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Monday, May 10, 1999 Published at 09:41 GMT 10:41 UK

UK Politics

Parking rift over Holyrood site

Holyrood: Site of the new parliament

Council officials in Edinburgh are reported to be preparing to recommend refusal of planning permission for the new Scottish Parliament building at Holyrood.

Vote 99 Special Coverage
They are said to have decided that the plans break council policy and government guidelines by having too many parking spaces.

Scotland on Sunday newspaper reports that the application includes a space for each of the 129 MSPs and six for people with disabilities.

Even though officials are against the application, the building will still go ahead because the Scottish Office qualifies for Crown immunity from planning restrictions.

The paper quotes a council source as saying: "We won't change our view, we think the number of parking spaces is too many.

[ image: Architect Enric Miralles discusses the plans with Donald Dewar]
Architect Enric Miralles discusses the plans with Donald Dewar
"If this were an ordinary development it would be refused planning permission and they would have to appeal - to the Secretary of State (Donald Dewar).

"They (the Scottish Office) don't need planning consent but they would like us to agree to everything they are doing and we can't do that."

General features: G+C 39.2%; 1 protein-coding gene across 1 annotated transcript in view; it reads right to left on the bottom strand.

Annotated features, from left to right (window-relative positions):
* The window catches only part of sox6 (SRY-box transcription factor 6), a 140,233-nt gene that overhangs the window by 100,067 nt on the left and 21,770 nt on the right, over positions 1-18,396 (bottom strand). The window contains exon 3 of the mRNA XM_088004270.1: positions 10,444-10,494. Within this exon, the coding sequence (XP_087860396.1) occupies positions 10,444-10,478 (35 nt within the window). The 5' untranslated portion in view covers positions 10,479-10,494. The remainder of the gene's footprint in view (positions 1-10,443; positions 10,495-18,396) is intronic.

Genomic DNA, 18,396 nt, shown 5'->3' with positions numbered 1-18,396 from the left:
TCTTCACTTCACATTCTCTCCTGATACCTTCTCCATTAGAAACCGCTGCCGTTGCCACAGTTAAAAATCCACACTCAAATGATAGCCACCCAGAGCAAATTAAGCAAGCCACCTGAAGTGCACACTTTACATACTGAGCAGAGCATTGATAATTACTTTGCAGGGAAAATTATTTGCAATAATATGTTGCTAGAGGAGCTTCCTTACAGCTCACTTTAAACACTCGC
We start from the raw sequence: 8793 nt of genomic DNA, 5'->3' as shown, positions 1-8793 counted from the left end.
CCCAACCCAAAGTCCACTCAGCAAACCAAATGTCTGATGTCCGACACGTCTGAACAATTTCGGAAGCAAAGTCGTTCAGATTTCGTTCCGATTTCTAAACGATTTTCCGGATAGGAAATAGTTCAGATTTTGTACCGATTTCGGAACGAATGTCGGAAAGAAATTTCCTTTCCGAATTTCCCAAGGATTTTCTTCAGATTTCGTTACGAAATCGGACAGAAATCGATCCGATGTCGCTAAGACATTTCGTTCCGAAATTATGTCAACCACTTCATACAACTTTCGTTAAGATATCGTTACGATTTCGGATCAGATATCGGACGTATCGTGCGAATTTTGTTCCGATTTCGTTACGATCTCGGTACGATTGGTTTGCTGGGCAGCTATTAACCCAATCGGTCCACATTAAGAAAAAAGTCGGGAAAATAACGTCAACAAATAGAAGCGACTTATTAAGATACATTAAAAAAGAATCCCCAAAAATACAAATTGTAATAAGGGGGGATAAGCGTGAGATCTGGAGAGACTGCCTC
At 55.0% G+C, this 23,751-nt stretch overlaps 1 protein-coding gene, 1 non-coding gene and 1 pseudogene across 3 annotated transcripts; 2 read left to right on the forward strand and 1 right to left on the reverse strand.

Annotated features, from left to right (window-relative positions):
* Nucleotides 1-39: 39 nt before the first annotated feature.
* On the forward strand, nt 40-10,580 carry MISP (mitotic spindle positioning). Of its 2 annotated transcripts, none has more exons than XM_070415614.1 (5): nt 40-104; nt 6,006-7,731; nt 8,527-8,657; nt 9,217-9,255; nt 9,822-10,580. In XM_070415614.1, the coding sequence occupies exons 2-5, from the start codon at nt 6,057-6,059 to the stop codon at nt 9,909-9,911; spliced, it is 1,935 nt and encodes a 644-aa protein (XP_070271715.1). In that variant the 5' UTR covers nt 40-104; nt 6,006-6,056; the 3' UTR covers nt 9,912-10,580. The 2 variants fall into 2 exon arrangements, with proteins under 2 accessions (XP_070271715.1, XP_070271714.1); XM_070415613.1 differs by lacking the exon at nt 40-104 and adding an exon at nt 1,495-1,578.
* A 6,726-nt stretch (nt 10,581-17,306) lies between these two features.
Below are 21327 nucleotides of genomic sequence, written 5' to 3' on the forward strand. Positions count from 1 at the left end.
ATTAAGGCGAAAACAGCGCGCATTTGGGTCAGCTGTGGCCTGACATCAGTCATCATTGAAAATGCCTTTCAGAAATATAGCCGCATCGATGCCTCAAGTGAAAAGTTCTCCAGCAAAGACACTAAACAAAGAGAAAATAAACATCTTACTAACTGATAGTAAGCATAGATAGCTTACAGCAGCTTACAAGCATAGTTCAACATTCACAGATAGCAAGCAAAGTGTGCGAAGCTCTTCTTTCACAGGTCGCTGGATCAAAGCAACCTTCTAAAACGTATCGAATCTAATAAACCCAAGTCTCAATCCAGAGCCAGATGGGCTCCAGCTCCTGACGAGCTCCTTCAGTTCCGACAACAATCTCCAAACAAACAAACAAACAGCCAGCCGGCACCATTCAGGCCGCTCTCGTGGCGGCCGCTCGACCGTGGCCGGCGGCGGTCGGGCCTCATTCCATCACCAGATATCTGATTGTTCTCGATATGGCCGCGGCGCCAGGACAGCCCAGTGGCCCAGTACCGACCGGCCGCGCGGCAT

Scottish Socialist Party leader Tommy Sheridan has said he will swear allegiance to the Queen, but under protest, when he takes his seat in the parliament.

Mr Sheridan was reported at the weekend to have decided not to pledge allegiance in the oath to become an MSP.

[ image: Tommy Sheridan: No allegiance to Queen]
Tommy Sheridan: No allegiance to Queen
He was elected from the Glasgow regional list and is an ardent opponent of the Royal Family.

Although he says he will make the vow, he plans to swear another oath when the parliament sits for the first time on Wednesday.

This will be a declaration swearing the sovereignty and civil rights of the Scottish people.

Elsewhere in the Sunday press, the Sunday Telegraph reports prominently that a government minister claimed Labour and the Liberal Democrats had "colluded throughout the election campaign".

The minister, who is not named, is said to have told the paper that Scottish Labour leader Donald Dewar spoke on a "regular, if not daily basis" during the campaign, with the Scottish Liberal Democrat leader Jim Wallace.

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